The city hopes to minimize the number of cuts in the police and fire departments.
By DAVID SKOLNICK
VINDICATOR STAFF WRITER
YOUNGSTOWN -- Layoff notices to city employees will be delivered beginning next week, and the number of people losing their jobs is probably going to be higher than originally anticipated.
"We are looking at the first or second week of August for some people" to work their last day for the city, said David Bozanich, the city's financial director.
Others will be laid off through August, depending on how much notice the city is required to give them for termination under their union contracts.
The city is anticipating a $2.5 million shortfall in its budget by 2003, Bozanich said.
The city has not determined how many jobs will be cut, but should have a number shortly, Bozanich said.
City officials had previously mentioned that at least 40 people would be laid off, but that number is expected to be higher.
With each employee costing the city about $40,000 to $50,000 annually in salary and benefits, that would mean 50 to 60 workers would lose their jobs.
The city last month accepted the voluntary retirements of 46 workers, each of whom received $10,000 incentives to leave their jobs early. That saved the city $300,000 this year, Bozanich said.
But the number of those taking the early retirement buyout was not enough to get rid of the city's projected shortfall. Also, some of the vacancies need to be filled, Bozanich said.
The city wants to minimize the number of layoffs in its police and fire departments, Bozanich said. The plan is to have the reduction in staff in nonsafety departments be 20 percent higher than those in the police and fire departments when the buyouts and layoffs are combined, Bozanich said.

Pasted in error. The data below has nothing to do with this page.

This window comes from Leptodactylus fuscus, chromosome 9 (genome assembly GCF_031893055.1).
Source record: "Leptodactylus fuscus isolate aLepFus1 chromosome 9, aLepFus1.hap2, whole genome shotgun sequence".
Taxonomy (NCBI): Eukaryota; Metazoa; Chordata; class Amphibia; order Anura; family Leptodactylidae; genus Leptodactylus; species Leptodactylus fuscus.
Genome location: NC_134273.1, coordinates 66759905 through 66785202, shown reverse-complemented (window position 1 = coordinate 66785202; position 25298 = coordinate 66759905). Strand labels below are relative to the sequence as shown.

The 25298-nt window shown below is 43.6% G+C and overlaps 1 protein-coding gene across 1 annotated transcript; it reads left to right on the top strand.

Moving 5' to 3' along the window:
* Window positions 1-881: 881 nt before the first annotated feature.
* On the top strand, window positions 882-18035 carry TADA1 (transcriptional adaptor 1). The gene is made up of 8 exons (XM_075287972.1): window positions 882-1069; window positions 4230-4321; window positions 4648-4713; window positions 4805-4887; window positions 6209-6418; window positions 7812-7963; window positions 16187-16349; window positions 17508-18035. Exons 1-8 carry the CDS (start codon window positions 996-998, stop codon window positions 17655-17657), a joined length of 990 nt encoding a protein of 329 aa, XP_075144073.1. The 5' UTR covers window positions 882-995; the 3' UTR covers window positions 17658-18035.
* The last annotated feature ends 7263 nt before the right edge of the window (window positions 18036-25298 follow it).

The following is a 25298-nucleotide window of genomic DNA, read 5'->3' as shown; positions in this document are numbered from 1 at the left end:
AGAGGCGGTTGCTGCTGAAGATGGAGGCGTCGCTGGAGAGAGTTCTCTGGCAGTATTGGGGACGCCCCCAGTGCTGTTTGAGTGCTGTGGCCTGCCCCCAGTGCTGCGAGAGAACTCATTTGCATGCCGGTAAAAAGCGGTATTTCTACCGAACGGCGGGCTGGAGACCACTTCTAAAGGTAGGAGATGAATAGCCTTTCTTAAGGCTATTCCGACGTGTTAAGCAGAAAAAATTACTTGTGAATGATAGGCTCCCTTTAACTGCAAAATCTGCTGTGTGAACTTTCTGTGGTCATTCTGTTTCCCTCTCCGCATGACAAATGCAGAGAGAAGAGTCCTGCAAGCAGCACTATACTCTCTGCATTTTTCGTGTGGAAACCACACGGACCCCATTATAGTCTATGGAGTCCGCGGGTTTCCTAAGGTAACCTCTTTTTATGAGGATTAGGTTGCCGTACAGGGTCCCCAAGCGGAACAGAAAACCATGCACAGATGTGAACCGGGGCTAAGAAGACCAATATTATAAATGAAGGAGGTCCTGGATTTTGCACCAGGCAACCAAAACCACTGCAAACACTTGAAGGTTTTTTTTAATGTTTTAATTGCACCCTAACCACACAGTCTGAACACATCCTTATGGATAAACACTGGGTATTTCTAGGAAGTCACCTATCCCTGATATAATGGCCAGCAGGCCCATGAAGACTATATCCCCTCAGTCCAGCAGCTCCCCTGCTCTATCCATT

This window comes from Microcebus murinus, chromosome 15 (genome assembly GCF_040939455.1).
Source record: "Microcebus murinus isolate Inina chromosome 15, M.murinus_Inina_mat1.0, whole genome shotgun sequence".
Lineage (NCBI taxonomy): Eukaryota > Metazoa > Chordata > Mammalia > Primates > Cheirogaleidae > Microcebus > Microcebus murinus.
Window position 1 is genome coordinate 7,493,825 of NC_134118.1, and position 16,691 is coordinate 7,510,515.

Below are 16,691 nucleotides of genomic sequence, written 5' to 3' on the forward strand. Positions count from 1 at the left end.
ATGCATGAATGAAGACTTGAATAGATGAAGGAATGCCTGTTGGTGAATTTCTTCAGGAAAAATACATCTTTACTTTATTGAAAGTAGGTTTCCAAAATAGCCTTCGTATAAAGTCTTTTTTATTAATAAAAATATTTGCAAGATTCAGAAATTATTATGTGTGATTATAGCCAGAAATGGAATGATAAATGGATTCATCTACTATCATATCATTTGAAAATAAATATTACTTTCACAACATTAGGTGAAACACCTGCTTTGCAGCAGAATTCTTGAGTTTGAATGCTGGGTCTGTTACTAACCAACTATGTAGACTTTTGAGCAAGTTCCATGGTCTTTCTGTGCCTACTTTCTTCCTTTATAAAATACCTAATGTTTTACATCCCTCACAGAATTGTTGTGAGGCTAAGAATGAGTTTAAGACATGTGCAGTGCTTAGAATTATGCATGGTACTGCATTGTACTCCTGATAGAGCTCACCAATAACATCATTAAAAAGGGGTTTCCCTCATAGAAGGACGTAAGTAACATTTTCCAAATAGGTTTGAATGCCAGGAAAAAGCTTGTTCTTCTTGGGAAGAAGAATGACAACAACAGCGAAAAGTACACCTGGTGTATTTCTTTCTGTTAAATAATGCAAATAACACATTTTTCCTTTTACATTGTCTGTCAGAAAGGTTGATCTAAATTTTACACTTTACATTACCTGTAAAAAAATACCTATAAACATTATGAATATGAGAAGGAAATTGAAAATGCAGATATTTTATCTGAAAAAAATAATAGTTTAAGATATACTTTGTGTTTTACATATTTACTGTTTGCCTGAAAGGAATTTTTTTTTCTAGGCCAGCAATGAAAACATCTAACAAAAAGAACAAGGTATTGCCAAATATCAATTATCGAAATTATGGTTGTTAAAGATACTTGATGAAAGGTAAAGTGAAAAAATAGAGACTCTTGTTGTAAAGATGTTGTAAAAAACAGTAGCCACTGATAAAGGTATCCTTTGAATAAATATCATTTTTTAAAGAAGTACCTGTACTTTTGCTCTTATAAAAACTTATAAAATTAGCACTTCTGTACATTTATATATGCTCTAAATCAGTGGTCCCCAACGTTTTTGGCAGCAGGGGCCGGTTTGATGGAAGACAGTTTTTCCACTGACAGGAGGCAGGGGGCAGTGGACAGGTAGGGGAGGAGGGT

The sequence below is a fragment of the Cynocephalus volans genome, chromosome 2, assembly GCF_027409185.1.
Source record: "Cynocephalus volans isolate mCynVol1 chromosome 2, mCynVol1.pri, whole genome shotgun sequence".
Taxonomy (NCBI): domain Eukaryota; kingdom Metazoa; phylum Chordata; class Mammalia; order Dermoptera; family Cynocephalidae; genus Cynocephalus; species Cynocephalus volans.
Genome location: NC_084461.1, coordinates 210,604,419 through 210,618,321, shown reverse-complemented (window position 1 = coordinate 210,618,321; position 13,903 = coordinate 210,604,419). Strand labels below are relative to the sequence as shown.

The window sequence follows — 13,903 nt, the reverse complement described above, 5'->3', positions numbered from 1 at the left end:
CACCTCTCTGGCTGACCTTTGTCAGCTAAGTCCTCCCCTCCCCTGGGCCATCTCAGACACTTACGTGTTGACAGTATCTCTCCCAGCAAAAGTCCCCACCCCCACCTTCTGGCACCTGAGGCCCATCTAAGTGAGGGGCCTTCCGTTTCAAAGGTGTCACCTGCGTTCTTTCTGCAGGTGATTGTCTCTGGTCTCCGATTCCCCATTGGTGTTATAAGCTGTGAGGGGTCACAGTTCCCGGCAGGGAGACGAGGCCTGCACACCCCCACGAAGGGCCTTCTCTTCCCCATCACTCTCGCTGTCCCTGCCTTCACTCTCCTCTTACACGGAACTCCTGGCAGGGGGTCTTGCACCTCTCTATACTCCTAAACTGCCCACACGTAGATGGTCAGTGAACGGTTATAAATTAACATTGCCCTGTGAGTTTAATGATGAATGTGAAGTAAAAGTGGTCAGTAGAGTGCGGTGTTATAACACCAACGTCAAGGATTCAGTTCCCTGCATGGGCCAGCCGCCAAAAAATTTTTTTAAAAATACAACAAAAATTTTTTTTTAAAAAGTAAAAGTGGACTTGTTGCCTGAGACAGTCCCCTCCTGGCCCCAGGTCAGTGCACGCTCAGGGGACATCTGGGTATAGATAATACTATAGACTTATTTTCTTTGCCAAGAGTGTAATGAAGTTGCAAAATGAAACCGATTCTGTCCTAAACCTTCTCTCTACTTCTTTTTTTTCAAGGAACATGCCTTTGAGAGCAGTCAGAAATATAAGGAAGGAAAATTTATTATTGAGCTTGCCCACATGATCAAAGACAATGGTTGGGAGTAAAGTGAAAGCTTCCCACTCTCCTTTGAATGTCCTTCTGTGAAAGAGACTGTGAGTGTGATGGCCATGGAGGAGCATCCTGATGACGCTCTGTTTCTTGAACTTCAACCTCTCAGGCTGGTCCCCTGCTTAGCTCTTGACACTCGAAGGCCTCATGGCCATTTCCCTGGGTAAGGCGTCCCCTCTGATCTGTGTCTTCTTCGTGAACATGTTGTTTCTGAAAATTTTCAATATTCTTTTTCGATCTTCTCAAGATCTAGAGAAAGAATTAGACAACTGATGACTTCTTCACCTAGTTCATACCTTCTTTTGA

Mayor George M. McKelvey, who has hired about 100 firefighters and police officers during his 51/2 years running the city, said laying off workers is among his most disliked responsibilities.
"It's not a happy day for me to lay off even one employee," he said. "But with salary and benefits making up 80 [percent] to 90 percent of our budget, we can't cut enough paper, pencils and equipment to make a difference. We can't ignore this and hope it goes away. We are in very stormy financial waters."
The city's financial shortfall was caused by declining tax revenues.
"It's a very, very serious situation and an unfortunate reality," McKelvey said.
The city is developing its financial outlook through 2003 with the thought that its other revenues and expenditures will remain constant, Bozanich said.
"We're hoping the economy stays on an even keel," he said. "From an economics perspective, the economy has bottomed out."
Or has it?
The city will lose about $200,000 in income tax annually because of the anticipated layoff by Phar-Mor of 181 its employees who work in the company's downtown office.
The city hopes to make up some of that money and any other unexpected shortfalls through the sale of some of its assets, including the Ameritech Center on Salt Springs Road and the Wick Building downtown, Bozanich said.